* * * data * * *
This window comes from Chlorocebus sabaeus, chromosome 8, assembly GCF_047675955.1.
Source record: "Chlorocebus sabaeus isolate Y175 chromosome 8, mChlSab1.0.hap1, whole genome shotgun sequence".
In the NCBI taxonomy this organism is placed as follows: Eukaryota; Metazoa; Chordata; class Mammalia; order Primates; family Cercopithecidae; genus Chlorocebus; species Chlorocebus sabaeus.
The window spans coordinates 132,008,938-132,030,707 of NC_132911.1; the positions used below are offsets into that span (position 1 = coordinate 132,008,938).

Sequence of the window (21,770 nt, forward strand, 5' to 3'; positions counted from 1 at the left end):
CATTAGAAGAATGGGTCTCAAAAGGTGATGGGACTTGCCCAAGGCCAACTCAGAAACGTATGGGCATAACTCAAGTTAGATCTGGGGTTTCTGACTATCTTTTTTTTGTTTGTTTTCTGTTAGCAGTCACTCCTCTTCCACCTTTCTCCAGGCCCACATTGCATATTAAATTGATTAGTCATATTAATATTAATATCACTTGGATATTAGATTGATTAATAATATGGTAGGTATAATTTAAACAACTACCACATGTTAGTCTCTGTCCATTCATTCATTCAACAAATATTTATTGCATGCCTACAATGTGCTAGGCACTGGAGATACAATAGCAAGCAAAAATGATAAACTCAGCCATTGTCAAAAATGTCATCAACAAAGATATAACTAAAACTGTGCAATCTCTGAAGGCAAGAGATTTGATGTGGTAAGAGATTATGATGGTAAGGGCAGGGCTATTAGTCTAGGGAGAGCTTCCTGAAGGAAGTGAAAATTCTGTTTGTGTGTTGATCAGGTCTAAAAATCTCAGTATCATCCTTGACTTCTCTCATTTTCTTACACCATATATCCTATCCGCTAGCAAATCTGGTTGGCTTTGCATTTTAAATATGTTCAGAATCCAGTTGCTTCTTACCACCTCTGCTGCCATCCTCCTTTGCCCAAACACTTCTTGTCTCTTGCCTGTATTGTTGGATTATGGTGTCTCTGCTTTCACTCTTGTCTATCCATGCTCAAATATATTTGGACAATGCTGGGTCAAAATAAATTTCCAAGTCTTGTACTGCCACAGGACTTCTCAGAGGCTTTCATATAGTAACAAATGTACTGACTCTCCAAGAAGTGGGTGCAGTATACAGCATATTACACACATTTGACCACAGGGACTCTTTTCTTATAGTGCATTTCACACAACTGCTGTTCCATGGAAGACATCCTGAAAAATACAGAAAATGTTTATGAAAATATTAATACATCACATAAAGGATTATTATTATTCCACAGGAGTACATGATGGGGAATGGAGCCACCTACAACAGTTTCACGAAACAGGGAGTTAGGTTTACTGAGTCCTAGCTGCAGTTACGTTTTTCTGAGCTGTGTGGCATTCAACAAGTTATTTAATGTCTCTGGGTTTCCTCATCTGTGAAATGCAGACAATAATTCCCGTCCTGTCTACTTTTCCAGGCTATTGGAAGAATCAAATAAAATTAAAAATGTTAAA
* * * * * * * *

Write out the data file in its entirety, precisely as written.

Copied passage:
This window comes from Chlorocebus sabaeus, chromosome 8, assembly GCF_047675955.1.
Source record: "Chlorocebus sabaeus isolate Y175 chromosome 8, mChlSab1.0.hap1, whole genome shotgun sequence".
In the NCBI taxonomy this organism is placed as follows: Eukaryota; Metazoa; Chordata; class Mammalia; order Primates; family Cercopithecidae; genus Chlorocebus; species Chlorocebus sabaeus.
The window spans coordinates 132,008,938-132,030,707 of NC_132911.1; the positions used below are offsets into that span (position 1 = coordinate 132,008,938).

Sequence of the window (21,770 nt, forward strand, 5' to 3'; positions counted from 1 at the left end):
CATTAGAAGAATGGGTCTCAAAAGGTGATGGGACTTGCCCAAGGCCAACTCAGAAACGTATGGGCATAACTCAAGTTAGATCTGGGGTTTCTGACTATCTTTTTTTTGTTTGTTTTCTGTTAGCAGTCACTCCTCTTCCACCTTTCTCCAGGCCCACATTGCATATTAAATTGATTAGTCATATTAATATTAATATCACTTGGATATTAGATTGATTAATAATATGGTAGGTATAATTTAAACAACTACCACATGTTAGTCTCTGTCCATTCATTCATTCAACAAATATTTATTGCATGCCTACAATGTGCTAGGCACTGGAGATACAATAGCAAGCAAAAATGATAAACTCAGCCATTGTCAAAAATGTCATCAACAAAGATATAACTAAAACTGTGCAATCTCTGAAGGCAAGAGATTTGATGTGGTAAGAGATTATGATGGTAAGGGCAGGGCTATTAGTCTAGGGAGAGCTTCCTGAAGGAAGTGAAAATTCTGTTTGTGTGTTGATCAGGTCTAAAAATCTCAGTATCATCCTTGACTTCTCTCATTTTCTTACACCATATATCCTATCCGCTAGCAAATCTGGTTGGCTTTGCATTTTAAATATGTTCAGAATCCAGTTGCTTCTTACCACCTCTGCTGCCATCCTCCTTTGCCCAAACACTTCTTGTCTCTTGCCTGTATTGTTGGATTATGGTGTCTCTGCTTTCACTCTTGTCTATCCATGCTCAAATATATTTGGACAATGCTGGGTCAAAATAAATTTCCAAGTCTTGTACTGCCACAGGACTTCTCAGAGGCTTTCATATAGTAACAAATGTACTGACTCTCCAAGAAGTGGGTGCAGTATACAGCATATTACACACATTTGACCACAGGGACTCTTTTCTTATAGTGCATTTCACACAACTGCTGTTCCATGGAAGACATCCTGAAAAATACAGAAAATGTTTATGAAAATATTAATACATCACATAAAGGATTATTATTATTCCACAGGAGTACATGATGGGGAATGGAGCCACCTACAACAGTTTCACGAAACAGGGAGTTAGGTTTACTGAGTCCTAGCTGCAGTTACGTTTTTCTGAGCTGTGTGGCATTCAACAAGTTATTTAATGTCTCTGGGTTTCCTCATCTGTGAAATGCAGACAATAATTCCCGTCCTGTCTACTTTTCCAGGCTATTGGAAGAATCAAATAAAATTAAAAATGTTAAA